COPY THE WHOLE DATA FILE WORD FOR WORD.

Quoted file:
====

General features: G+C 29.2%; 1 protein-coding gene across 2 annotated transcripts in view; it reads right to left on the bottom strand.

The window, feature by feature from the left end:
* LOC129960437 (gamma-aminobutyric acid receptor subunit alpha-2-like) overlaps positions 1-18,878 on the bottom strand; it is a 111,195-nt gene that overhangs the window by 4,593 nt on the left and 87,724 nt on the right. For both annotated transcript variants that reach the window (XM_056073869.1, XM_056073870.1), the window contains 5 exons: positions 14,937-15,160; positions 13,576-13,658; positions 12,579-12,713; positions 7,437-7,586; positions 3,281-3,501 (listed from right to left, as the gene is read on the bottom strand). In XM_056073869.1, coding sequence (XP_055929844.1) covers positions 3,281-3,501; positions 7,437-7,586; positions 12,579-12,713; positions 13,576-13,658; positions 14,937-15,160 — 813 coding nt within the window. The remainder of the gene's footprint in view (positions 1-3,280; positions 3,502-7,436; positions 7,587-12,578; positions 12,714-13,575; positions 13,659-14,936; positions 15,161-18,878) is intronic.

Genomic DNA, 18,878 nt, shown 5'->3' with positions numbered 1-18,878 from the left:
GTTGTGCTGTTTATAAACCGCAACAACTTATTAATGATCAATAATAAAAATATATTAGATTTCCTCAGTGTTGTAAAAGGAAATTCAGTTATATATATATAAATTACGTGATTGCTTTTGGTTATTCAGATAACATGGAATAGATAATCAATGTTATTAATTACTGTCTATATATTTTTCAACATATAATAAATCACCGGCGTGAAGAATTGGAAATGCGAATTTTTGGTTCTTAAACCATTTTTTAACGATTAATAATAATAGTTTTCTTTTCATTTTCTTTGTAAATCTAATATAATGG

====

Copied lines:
General features: G+C 29.2%; 1 protein-coding gene across 2 annotated transcripts in view; it reads right to left on the bottom strand.

The window, feature by feature from the left end:
* LOC129960437 (gamma-aminobutyric acid receptor subunit alpha-2-like) overlaps positions 1-18,878 on the bottom strand; it is a 111,195-nt gene that overhangs the window by 4,593 nt on the left and 87,724 nt on the right. For both annotated transcript variants that reach the window (XM_056073869.1, XM_056073870.1), the window contains 5 exons: positions 14,937-15,160; positions 13,576-13,658; positions 12,579-12,713; positions 7,437-7,586; positions 3,281-3,501 (listed from right to left, as the gene is read on the bottom strand). In XM_056073869.1, coding sequence (XP_055929844.1) covers positions 3,281-3,501; positions 7,437-7,586; positions 12,579-12,713; positions 13,576-13,658; positions 14,937-15,160 — 813 coding nt within the window. The remainder of the gene's footprint in view (positions 1-3,280; positions 3,502-7,436; positions 7,587-12,578; positions 12,714-13,575; positions 13,659-14,936; positions 15,161-18,878) is intronic.

Genomic DNA, 18,878 nt, shown 5'->3' with positions numbered 1-18,878 from the left:
GTTGTGCTGTTTATAAACCGCAACAACTTATTAATGATCAATAATAAAAATATATTAGATTTCCTCAGTGTTGTAAAAGGAAATTCAGTTATATATATATAAATTACGTGATTGCTTTTGGTTATTCAGATAACATGGAATAGATAATCAATGTTATTAATTACTGTCTATATATTTTTCAACATATAATAAATCACCGGCGTGAAGAATTGGAAATGCGAATTTTTGGTTCTTAAACCATTTTTTAACGATTAATAATAATAGTTTTCTTTTCATTTTCTTTGTAAATCTAATATAATGG